Crime happens, and statistics show that this trend is on the rise along with the litigation associated with such crimes. For example, based on banking surveys it is estimated that ATM crimes occur at a rate of one per 3.5 million transactions. Although this is seemingly not a high volume of crime, it is likely that this estimate is somewhat understated as not all incidents are reported and the amount of ATM machines (and transactions) is on the rise.1 Additionally, a significant percentage of crimes are armed robberies, which result in physical harm to the victim.
Businesses must take a proactive approach, both in providing adequate security and in educating their customers. The result should be increased safety and reduced litigation.
Because of the variety of businesses, the unique characteristics of each business, and the crime considerations at each location, no single formula can guarantee customer security or eliminate potential litigation resulting from criminal attacks. However, criminals typically select their venue based on environmental conditions that enhance their opportunity to successfully complete the crime. It is necessary to consider the various factors concerning each business that may affect the probability of a criminal attack. Criminals may also focus on targets that appear to be unaware or unprepared for such an attack. Therefore, educating customers may also reduce the probability of a criminal attack.
The Legal Standard in Negligent Security Cases
The plaintiff's burden of proof is to show: (1) the existence of a legal duty owed by the business to conform to a certain standard of care, (2) a breach of that duty, (3) which was the proximate cause of the resulting injury, and (4) actual damages. Kayfetz v. A.M. Best Roofing, Inc., 832 So. 2d 784 (Fla. 3rd DCA 2002). Once an attack evolves into litigation, the legal battle primarily involves two issues: (1) whether the business owed any duty of care to the victim to prevent this criminal attack, and if so, (2) whether the business fulfilled this legal duty by providing adequate security at the site.
A customer is considered a "business invitee." Generally, a property owner/lessee owes a legal duty to such persons to maintain its premises in a "reasonably safe" condition. This extends to taking reasonable actions to reduce, minimize or eliminate foreseeable risks before they manifest themselves. Markowitz v. Helen Homes of Kendall Corp., 826 So. 2d 256 (Fla. 2002). The main focus in deciding whether any legal duty existed relating to a criminal attack is the determination of whether it was "reasonably foreseeable" to the business that criminal activity similar to the subject attack would occur at this location. If the criminal attack was not "reasonably foreseeable," then the business had no legal duty to the victim to provide any security to reduce, minimize or eliminate the "unforeseeable" criminal event (such as a targeted attack as a result of a personal vendetta).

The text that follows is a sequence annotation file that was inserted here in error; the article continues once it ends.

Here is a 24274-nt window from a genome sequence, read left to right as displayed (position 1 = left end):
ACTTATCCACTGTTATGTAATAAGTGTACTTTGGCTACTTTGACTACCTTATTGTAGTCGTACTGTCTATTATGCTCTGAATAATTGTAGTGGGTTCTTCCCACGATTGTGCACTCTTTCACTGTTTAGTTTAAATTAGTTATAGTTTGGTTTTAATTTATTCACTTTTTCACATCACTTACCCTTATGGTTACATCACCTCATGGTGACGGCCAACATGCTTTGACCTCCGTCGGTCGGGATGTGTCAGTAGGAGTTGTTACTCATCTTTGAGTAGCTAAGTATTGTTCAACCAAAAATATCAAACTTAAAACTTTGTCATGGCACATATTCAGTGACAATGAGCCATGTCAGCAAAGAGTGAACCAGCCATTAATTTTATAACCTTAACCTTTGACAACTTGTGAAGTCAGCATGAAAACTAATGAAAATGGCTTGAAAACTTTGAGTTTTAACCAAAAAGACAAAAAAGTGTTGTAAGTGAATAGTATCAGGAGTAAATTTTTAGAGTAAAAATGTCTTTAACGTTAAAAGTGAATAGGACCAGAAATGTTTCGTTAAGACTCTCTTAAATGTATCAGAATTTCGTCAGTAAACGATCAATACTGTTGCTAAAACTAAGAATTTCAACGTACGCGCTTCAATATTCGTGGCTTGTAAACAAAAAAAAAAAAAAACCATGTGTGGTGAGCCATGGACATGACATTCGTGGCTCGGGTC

How Courts Determine Whether a Particular Crime Is a Foreseeable Event
The mere fact that thousands of criminal attacks occur nationwide is not sufficient proof that future attacks are foreseeable at a particular business so as to give rise to a legal duty on the part of the business to protect its patrons from such attacks. Popp v. Cash Station, Inc., 613 N.E. 2d 1150 (Ill. App. 1st 1992). Courts have used one of three different tests to determine the foreseeability of criminal acts: (1) specific harm; (2) prior similar incidents; and (3) totality of the circumstances.
Specific Harm Test
The specific harm test is limited to circumstances where the business is aware of the probability of specific harm to the customer. For example, ATMs are unmanned, a bank could never be aware of the specific imminent danger to a specific customer. Therefore, very few courts have applied this test in ATM cases, and it is likely that these few courts will adopt one of the other two tests in the near future.2 However, where apartment complexes are aware of a specific crime and assailant, plaintiffs may argue that such a crime by that very same assailant was foreseeable.
Prior Similar Incidents Test
The prior similar incidents test focuses on the existence of similar criminal attacks at the business prior to the subject incident. In a situation where there is no history of any similar incidents in the geographic area of the business, courts have found that as a matter of law no legal duty exists to prevent an "unforeseeable criminal attack." If there is a history of at least some criminal activity at the business or in the immediate vicinity, courts typically address the following issues: (a) how "similar" do the prior incident and the subject event need to be for consideration; (b) how expansive is the geographic area in which a court will impute constructive knowledge from prior incidents; (c) the frequency and proximity in time of any prior, "similar" acts; and (d) the publicity surrounding the previous crimes. Courts have not been uniform in analysing these issues.3
As for the first issue, "similarity," courts usually require a fairly high degree of similarity in order to find that a business owed a duty to protect against a particular criminal attack. For example, prior incidents of vandalism on the property do not make an armed robbery or murder foreseeable. As a general rule, the prior incident must be sufficiently similar so that it can be said that the business was aware of a history of assaults and robberies in the relevant geographic area determined by the court.